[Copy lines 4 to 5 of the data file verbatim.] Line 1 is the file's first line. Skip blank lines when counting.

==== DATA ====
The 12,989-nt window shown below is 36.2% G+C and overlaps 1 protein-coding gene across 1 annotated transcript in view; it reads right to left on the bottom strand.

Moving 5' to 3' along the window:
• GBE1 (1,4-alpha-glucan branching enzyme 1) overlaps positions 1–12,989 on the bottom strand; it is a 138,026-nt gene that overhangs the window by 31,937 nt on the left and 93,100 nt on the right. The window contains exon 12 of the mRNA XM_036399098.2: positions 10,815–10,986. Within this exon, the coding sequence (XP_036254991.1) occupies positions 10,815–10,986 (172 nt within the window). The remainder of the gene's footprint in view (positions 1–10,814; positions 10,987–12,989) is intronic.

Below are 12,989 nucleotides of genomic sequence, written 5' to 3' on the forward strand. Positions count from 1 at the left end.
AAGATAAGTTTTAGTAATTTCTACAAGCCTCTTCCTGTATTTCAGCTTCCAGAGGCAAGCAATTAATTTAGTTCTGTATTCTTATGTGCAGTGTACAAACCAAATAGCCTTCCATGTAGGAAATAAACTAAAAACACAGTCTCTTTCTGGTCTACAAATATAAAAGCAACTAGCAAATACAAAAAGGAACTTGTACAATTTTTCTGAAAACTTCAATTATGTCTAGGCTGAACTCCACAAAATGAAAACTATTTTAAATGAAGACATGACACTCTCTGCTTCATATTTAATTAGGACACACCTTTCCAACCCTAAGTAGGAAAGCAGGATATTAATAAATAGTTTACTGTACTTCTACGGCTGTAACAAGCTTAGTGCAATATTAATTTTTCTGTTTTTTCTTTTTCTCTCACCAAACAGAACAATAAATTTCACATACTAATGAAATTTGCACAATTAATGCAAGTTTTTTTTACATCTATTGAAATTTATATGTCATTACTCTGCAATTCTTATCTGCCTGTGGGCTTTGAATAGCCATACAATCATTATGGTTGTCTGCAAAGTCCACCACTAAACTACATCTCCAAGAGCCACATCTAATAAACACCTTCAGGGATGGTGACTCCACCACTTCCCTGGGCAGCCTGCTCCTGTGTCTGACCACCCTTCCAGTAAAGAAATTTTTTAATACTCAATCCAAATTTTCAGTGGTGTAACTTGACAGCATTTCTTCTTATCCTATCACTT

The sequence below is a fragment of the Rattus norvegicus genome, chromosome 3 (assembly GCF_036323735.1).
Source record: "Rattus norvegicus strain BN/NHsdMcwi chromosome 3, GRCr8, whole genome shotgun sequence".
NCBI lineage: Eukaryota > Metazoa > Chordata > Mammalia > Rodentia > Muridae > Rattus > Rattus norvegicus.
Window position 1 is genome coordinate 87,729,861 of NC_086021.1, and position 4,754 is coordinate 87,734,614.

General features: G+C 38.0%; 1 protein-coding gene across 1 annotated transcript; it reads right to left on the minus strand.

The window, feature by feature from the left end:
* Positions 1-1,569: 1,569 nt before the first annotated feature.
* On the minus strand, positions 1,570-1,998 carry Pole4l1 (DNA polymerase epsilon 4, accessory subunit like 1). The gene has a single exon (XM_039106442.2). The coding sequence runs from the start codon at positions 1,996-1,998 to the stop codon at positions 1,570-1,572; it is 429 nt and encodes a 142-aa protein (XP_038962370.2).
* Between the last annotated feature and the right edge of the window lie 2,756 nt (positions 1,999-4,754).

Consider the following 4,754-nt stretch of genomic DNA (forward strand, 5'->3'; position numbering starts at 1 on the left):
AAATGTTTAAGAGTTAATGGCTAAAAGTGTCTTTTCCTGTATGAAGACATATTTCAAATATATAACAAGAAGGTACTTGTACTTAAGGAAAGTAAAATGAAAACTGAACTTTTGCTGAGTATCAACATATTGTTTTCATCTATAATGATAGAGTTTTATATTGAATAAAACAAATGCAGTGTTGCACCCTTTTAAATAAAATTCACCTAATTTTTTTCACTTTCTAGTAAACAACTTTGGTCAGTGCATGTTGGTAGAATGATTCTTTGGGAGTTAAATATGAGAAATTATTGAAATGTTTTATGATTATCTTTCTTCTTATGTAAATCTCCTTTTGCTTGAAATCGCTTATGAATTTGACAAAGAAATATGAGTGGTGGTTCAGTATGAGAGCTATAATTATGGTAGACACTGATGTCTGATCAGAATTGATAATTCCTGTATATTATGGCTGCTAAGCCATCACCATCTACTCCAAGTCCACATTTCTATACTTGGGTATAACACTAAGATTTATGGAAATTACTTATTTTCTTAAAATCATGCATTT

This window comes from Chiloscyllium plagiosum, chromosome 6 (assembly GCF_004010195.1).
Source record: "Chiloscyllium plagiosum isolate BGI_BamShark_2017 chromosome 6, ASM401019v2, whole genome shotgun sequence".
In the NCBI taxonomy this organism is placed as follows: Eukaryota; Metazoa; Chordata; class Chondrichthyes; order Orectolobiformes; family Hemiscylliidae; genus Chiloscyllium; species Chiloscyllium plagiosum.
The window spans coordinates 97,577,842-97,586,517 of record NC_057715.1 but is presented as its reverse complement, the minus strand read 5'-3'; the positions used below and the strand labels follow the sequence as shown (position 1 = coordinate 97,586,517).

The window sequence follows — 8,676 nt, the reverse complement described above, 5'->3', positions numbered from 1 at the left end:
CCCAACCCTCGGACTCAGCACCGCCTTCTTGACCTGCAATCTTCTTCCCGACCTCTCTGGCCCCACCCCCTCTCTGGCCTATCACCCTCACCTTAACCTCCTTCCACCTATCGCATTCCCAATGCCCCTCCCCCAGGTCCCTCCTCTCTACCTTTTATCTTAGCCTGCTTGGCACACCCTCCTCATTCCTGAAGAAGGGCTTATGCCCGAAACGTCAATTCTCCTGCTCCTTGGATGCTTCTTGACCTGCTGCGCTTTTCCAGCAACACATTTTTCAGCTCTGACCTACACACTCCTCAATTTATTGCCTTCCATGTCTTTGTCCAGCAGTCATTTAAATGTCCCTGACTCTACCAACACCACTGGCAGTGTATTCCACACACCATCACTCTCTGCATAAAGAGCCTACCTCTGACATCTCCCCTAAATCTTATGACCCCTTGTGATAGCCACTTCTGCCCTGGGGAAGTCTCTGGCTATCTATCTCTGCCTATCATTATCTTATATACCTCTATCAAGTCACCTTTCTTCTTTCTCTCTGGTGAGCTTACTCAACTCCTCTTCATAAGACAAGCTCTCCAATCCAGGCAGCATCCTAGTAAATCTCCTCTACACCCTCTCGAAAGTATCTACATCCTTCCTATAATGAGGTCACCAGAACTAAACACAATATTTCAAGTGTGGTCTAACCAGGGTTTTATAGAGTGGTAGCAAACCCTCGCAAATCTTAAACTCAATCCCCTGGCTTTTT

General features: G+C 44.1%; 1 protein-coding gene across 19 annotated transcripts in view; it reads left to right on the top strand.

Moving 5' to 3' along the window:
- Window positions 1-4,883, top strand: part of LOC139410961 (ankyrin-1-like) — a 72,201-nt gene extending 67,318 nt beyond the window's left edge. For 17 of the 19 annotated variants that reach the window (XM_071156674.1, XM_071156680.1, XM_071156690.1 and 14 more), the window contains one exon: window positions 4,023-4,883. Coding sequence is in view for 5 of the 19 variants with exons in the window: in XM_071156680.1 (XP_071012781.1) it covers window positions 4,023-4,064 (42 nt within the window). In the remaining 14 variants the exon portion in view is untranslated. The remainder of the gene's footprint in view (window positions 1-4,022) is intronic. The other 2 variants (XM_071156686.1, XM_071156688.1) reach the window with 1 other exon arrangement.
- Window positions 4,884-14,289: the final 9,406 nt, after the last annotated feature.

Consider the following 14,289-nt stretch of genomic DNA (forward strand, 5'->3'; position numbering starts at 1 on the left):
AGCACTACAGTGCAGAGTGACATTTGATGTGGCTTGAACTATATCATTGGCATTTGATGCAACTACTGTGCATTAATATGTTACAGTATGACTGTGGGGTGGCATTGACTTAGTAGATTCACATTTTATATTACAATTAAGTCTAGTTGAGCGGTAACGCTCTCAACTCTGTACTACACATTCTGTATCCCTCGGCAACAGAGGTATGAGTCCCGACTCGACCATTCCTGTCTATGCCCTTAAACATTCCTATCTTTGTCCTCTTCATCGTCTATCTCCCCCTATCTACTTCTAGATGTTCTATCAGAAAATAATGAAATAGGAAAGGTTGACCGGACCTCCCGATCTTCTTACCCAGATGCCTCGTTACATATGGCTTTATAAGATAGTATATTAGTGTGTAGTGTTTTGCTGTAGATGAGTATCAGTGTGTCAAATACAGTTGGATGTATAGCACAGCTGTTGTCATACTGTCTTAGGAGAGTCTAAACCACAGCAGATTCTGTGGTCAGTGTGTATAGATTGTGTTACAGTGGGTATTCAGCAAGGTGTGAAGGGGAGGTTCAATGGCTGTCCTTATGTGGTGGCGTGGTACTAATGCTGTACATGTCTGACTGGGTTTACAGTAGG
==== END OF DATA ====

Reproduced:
Below are 12,989 nucleotides of genomic sequence, written 5' to 3' on the forward strand. Positions count from 1 at the left end.
AAGATAAGTTTTAGTAATTTCTACAAGCCTCTTCCTGTATTTCAGCTTCCAGAGGCAAGCAATTAATTTAGTTCTGTATTCTTATGTGCAGTGTACAAACCAAATAGCCTTCCATGTAGGAAATAAACTAAAAACACAGTCTCTTTCTGGTCTACAAATATAAAAGCAACTAGCAAATACAAAAAGGAACTTGTACAATTTTTCTGAAAACTTCAATTATGTCTAGGCTGAACTCCACAAAATGAAAACTATTTTAAATGAAGACATGACACTCTCTGCTTCATATTTAATTAGGACACACCTTTCCAACCCTAAGTAGGAAAGCAGGATATTAATAAATAGTTTACTGTACTTCTACGGCTGTAACAAGCTTAGTGCAATATTAATTTTTCTGTTTTTTCTTTTTCTCTCACCAAACAGAACAATAAATTTCACATACTAATGAAATTTGCACAATTAATGCAAGTTTTTTTTACATCTATTGAAATTTATATGTCATTACTCTGCAATTCTTATCTGCCTGTGGGCTTTGAATAGCCATACAATCATTATGGTTGTCTGCAAAGTCCACCACTAAACTACATCTCCAAGAGCCACATCTAATAAACACCTTCAGGGATGGTGACTCCACCACTTCCCTGGGCAGCCTGCTCCTGTGTCTGACCACCCTTCCAGTAAAGAAATTTTTTAATACTCAATCCAAATTTTCAGTGGTGTAACTTGACAGCATTTCTTCTTATCCTATCACTT